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Families play together on the grass at one of the Sensory Trust Nature activity days

Planning inclusive family activities

Families are diverse and a one-size-fits-all approach will limit who can join in. Planning inclusively opens up opportunities so everyone can engage.

When running family activities at your visitor destination it is important to think about what the needs of those families might be, and how you can best accommodate everyone. This will make sure that everyone can have a great experience and not miss any of the opportunities you have provided.

A useful way to think about the experiences people will have is to use the Access Chain, a tool developed by the Sensory Trust.

By considering each link in the access chain you can work through the different experiences on offer. It is easy to begin your focus on what happens during the actual activity, but as you can see from the access chain there is a lot to consider before you even get to that. How do people know the activity is available to them for example.

How will people find out about your site?

Are you promoting it through places that families will be looking at? If you can have a relationship with local groups or specialist schools in your area, then you can ask to share information through their preferred channels for example Facebook groups or in newsletters.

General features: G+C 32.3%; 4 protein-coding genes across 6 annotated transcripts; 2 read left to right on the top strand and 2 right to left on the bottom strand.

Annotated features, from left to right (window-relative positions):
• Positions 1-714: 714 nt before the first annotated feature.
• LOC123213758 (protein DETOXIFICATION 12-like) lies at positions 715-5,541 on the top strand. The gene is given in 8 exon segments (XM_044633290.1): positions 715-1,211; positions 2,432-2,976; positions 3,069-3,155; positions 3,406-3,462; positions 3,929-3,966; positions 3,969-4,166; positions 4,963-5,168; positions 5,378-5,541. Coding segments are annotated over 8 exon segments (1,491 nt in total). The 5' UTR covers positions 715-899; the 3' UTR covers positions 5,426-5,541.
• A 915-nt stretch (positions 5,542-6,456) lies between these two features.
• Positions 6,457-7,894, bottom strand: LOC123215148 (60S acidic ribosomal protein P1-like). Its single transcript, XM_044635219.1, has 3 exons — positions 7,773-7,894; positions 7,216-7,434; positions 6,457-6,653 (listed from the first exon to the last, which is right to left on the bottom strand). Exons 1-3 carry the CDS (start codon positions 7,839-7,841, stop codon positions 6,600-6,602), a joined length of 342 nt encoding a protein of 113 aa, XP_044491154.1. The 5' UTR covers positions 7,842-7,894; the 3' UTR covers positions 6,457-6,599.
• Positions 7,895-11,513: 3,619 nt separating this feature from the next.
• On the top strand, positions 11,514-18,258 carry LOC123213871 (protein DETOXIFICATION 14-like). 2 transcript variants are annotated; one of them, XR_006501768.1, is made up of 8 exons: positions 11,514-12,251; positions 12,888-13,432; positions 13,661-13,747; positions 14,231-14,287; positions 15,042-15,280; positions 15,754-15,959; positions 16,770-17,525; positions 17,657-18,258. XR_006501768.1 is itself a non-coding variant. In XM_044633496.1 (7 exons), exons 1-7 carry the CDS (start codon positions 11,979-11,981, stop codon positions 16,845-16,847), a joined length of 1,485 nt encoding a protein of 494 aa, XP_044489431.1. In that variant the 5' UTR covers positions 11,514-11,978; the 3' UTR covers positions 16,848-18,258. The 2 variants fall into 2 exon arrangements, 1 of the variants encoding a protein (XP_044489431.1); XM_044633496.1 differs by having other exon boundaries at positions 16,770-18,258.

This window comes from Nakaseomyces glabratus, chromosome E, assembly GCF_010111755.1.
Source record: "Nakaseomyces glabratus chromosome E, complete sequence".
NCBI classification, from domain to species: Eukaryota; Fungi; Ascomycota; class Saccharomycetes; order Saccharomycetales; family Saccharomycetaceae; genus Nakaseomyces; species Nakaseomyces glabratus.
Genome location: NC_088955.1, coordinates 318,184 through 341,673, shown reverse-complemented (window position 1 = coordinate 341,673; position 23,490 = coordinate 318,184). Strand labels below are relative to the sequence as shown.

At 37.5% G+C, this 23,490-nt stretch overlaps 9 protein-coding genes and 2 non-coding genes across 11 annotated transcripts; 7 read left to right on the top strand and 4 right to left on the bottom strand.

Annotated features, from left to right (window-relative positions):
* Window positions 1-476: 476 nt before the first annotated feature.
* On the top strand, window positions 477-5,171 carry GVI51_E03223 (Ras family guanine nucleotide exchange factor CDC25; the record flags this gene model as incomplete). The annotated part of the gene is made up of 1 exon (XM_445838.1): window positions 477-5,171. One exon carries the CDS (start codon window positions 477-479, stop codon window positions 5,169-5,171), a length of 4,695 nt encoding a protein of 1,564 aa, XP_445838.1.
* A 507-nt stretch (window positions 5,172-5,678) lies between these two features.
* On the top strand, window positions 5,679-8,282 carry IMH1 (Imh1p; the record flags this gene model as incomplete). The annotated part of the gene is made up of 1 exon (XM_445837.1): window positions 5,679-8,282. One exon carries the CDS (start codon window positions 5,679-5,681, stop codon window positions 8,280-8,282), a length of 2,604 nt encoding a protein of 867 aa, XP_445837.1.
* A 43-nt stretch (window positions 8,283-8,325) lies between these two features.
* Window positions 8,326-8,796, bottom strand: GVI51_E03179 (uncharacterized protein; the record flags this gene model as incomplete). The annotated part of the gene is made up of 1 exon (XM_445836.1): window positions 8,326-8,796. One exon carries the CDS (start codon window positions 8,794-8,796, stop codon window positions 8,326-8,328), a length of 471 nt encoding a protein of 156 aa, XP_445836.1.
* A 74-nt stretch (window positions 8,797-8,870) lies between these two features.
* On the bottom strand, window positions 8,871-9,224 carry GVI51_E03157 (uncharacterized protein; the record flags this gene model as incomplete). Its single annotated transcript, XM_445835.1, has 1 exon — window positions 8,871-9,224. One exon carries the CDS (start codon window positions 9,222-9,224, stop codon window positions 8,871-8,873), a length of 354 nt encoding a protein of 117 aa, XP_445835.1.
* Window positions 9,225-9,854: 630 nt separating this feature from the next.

Your website is a good place to start

Is it accessible? It can feel like there is so much to say to make sure you accommodate everyone’s needs. On your visitor pages find a way to have layers of information that people can access if relevant to them. It is not important for everyone to know where the water bowls are for assistance dogs but for some it is one of the most important things to know.

Consider the journey people take through your information to get what is important to them. Access to this pre visit information is crucial for decision making before a visit. Perhaps people contact you via the phone. If this is the case, then you need to ensure your staff have had the correct training to be able to support any enquiries. Disability and diversity training is widely available and those that deliver such training will be able to help give a general understanding and should also be able to give more bespoke advice for your setting.

Think about why people would want to visit

What is it that makes your place special? Is that accessible to everyone? If there is an actual activity; a talk, games, an exhibition, what time are they happening, how long do they run for, is there seating, is it noisy?

Think about the different aspects that might impact on someone’s visit and how you let people know about that, both before they visit (pre visit information, promotional materials) and when they are there.

Accessible facilities are a big deal

The more information you can share about that the better it is for everyone, no surprises when you arrive. The main things to consider are your parking facilities, toilets, a cup of tea and what there is to do – the experience. It may be true that no one has ever visited a place because there is excellent parking, but it does make a huge difference to your experience.

All settings should have good accessible parking with a clear route to the entrance. Do you have drop off points if the main parking is some distance to the entrance? Is there seating and shelter at that drop off point where people can be comfortable whilst waiting for friends or family to park the car? Are your parking spaces clearly marked and designated? Car parking standards and guidance can be found online.